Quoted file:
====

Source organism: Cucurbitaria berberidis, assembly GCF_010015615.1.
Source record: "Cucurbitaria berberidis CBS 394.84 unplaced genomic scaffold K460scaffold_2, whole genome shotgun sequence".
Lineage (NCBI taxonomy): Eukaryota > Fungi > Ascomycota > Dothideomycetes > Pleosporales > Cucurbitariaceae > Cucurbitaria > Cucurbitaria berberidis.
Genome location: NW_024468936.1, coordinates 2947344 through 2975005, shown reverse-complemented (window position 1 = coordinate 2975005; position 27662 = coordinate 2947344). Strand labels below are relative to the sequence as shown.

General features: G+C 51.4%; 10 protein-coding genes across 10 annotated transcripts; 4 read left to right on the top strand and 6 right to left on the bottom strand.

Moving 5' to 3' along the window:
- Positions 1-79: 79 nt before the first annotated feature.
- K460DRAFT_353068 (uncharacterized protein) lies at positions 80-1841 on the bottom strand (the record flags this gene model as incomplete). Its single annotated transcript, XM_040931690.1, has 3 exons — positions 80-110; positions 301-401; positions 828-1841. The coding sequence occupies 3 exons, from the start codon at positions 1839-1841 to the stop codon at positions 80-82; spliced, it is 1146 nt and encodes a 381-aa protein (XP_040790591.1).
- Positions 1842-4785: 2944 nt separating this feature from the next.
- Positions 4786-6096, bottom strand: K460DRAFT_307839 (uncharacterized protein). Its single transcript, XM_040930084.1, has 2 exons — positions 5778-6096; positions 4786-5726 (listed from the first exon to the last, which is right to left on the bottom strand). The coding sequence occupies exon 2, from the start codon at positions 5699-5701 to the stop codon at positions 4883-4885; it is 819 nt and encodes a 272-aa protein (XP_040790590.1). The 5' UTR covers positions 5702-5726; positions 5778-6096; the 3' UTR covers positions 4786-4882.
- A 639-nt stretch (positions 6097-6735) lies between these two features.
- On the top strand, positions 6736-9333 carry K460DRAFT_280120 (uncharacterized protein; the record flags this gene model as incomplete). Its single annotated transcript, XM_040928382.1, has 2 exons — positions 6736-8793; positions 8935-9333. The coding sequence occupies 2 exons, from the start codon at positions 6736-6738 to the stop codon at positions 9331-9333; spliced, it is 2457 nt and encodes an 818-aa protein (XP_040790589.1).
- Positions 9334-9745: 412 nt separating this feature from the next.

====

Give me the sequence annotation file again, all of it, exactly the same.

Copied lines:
Source organism: Cucurbitaria berberidis, assembly GCF_010015615.1.
Source record: "Cucurbitaria berberidis CBS 394.84 unplaced genomic scaffold K460scaffold_2, whole genome shotgun sequence".
Lineage (NCBI taxonomy): Eukaryota > Fungi > Ascomycota > Dothideomycetes > Pleosporales > Cucurbitariaceae > Cucurbitaria > Cucurbitaria berberidis.
Genome location: NW_024468936.1, coordinates 2947344 through 2975005, shown reverse-complemented (window position 1 = coordinate 2975005; position 27662 = coordinate 2947344). Strand labels below are relative to the sequence as shown.

General features: G+C 51.4%; 10 protein-coding genes across 10 annotated transcripts; 4 read left to right on the top strand and 6 right to left on the bottom strand.

Moving 5' to 3' along the window:
- Positions 1-79: 79 nt before the first annotated feature.
- K460DRAFT_353068 (uncharacterized protein) lies at positions 80-1841 on the bottom strand (the record flags this gene model as incomplete). Its single annotated transcript, XM_040931690.1, has 3 exons — positions 80-110; positions 301-401; positions 828-1841. The coding sequence occupies 3 exons, from the start codon at positions 1839-1841 to the stop codon at positions 80-82; spliced, it is 1146 nt and encodes a 381-aa protein (XP_040790591.1).
- Positions 1842-4785: 2944 nt separating this feature from the next.
- Positions 4786-6096, bottom strand: K460DRAFT_307839 (uncharacterized protein). Its single transcript, XM_040930084.1, has 2 exons — positions 5778-6096; positions 4786-5726 (listed from the first exon to the last, which is right to left on the bottom strand). The coding sequence occupies exon 2, from the start codon at positions 5699-5701 to the stop codon at positions 4883-4885; it is 819 nt and encodes a 272-aa protein (XP_040790590.1). The 5' UTR covers positions 5702-5726; positions 5778-6096; the 3' UTR covers positions 4786-4882.
- A 639-nt stretch (positions 6097-6735) lies between these two features.
- On the top strand, positions 6736-9333 carry K460DRAFT_280120 (uncharacterized protein; the record flags this gene model as incomplete). Its single annotated transcript, XM_040928382.1, has 2 exons — positions 6736-8793; positions 8935-9333. The coding sequence occupies 2 exons, from the start codon at positions 6736-6738 to the stop codon at positions 9331-9333; spliced, it is 2457 nt and encodes an 818-aa protein (XP_040790589.1).
- Positions 9334-9745: 412 nt separating this feature from the next.